Aldi has reported record sales in the UK and Ireland for last year but its profits have fallen sharply amid a fierce price war among supermarkets.
The German discounter said sales rose 13.5% to £8.7bn in 2016, but operating profit dropped 17%.
The chain blamed the fall on its “continued investment in prices and infrastructure”.
Aldi chief executive Matthew Barnes said its strategy was to offer “the lowest prices in Britain”.
“We’re doing everything we can to insulate customers from those cost increases, making sure our prices are the lowest in the UK, every day of the year,” he said.
Aldi, which currently has 726 stores in the UK, said it planned to open a further 70 this year and would invest a further £459m.
The German chain currently has a 6.9% share of the market, according to the latest industry figures from Kantar Worldpanel.
This figure makes it the fifth-biggest supermarket in the UK after Tesco, Asda, Sainsbury’s and Morrisons.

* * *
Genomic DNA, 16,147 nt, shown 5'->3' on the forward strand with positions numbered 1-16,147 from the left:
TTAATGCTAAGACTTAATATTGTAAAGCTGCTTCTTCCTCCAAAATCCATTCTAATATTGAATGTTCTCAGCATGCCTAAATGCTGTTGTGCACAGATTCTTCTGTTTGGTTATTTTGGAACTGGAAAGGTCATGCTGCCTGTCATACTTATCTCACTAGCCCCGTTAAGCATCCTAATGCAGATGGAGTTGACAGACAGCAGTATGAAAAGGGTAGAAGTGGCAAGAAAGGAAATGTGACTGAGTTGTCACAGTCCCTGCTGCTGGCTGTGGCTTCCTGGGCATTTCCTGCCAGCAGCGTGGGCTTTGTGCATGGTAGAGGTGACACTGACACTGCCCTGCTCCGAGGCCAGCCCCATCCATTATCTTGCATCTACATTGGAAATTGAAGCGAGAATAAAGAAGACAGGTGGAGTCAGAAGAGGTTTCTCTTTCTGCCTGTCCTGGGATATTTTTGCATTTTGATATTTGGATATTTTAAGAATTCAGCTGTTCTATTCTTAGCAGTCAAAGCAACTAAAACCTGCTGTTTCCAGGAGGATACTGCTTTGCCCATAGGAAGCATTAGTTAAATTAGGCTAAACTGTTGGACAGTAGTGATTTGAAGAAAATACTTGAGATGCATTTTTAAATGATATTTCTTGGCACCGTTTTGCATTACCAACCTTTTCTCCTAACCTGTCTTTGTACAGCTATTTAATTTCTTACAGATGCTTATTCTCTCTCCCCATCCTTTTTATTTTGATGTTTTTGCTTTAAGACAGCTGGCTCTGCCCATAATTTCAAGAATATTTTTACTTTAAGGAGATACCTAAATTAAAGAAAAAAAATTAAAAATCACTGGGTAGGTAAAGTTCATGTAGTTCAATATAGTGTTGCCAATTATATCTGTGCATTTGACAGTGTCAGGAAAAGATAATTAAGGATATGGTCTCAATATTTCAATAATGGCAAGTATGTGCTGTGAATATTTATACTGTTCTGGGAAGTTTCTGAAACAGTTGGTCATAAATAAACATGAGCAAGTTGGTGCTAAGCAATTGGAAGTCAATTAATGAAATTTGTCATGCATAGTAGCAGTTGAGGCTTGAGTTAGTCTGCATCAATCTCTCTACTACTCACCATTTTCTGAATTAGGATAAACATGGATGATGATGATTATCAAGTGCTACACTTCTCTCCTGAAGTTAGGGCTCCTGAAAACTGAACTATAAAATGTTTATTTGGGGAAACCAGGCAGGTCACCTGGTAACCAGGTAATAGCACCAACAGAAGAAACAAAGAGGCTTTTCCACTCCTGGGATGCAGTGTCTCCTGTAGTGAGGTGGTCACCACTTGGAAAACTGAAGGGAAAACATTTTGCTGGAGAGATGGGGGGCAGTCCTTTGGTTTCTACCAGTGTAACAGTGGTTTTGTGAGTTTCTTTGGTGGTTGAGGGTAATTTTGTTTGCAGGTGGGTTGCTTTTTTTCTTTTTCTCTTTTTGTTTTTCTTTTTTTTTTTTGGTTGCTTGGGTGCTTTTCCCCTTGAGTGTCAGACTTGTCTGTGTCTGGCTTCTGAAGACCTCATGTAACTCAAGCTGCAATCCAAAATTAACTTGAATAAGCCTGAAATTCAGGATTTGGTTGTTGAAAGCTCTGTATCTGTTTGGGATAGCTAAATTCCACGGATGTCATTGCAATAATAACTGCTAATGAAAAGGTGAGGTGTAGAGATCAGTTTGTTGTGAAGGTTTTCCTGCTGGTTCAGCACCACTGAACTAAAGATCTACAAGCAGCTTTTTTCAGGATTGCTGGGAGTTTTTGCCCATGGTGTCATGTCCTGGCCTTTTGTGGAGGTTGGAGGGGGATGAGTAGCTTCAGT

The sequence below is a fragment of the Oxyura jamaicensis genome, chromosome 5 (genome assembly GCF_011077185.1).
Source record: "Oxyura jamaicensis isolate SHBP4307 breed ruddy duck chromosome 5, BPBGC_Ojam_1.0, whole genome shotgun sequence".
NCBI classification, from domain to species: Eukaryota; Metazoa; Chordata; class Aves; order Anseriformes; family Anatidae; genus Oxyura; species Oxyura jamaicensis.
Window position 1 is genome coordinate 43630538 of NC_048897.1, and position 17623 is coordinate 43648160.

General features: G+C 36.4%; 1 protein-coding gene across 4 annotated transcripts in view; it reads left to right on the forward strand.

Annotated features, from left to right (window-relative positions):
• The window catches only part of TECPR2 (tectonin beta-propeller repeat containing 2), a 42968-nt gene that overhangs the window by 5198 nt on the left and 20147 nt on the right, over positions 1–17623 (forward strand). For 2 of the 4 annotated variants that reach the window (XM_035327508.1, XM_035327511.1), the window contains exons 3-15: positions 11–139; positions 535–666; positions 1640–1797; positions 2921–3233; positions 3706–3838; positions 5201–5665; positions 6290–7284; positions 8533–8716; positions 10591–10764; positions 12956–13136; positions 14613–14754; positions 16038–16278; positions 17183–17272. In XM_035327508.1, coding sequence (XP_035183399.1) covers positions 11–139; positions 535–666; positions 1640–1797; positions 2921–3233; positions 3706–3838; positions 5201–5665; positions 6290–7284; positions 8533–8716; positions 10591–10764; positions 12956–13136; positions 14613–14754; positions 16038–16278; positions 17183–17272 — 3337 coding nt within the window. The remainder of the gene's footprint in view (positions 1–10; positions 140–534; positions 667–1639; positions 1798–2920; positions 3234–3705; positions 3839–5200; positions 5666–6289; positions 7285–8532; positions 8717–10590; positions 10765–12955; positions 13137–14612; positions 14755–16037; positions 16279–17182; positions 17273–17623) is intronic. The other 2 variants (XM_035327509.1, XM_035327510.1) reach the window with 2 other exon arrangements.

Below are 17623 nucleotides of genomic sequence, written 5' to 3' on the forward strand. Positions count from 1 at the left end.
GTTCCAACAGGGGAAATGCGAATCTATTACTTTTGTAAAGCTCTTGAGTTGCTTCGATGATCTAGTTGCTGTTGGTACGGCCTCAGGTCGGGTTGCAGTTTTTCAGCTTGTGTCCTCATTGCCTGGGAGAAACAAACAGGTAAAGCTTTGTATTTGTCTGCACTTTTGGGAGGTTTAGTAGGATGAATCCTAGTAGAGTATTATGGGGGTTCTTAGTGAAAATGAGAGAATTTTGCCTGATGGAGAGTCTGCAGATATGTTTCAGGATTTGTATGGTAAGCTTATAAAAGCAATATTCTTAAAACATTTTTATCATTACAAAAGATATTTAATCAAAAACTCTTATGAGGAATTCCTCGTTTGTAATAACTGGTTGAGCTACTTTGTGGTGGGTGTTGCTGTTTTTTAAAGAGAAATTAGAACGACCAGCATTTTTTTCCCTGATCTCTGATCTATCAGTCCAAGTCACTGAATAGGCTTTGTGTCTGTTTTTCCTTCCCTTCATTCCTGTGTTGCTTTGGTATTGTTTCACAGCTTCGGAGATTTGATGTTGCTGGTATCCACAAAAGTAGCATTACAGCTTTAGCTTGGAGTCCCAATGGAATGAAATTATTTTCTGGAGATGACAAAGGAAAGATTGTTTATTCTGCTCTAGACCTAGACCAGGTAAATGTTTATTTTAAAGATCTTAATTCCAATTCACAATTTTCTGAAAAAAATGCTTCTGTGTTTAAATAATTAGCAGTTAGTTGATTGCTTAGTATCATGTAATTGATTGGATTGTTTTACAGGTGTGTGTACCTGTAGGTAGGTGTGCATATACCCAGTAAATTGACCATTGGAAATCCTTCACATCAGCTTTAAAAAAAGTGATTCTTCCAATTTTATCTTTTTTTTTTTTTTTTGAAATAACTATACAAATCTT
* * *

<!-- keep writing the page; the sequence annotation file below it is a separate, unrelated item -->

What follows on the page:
Analysis: Emma Simpson, BBC business correspondent
Aldi only has around 1,700 products, compared to the 20-30,000 items you find in a typical big supermarket.
And 94% of these are private label. Not being beholden to big brands enables it to buy products more cheaply – passing on the savings to customers while still making decent margins.
Opponents vent against Aldi’s own label products where the packaging looks incredibly similar to the big household brands, and supermarkets have complained about its advertising tactics. But that hasn’t put off shoppers.
Boss Matthew Barnes is adamant that Aldi will always be cheaper.
That’s one reason why its profits fell for the second year in a row.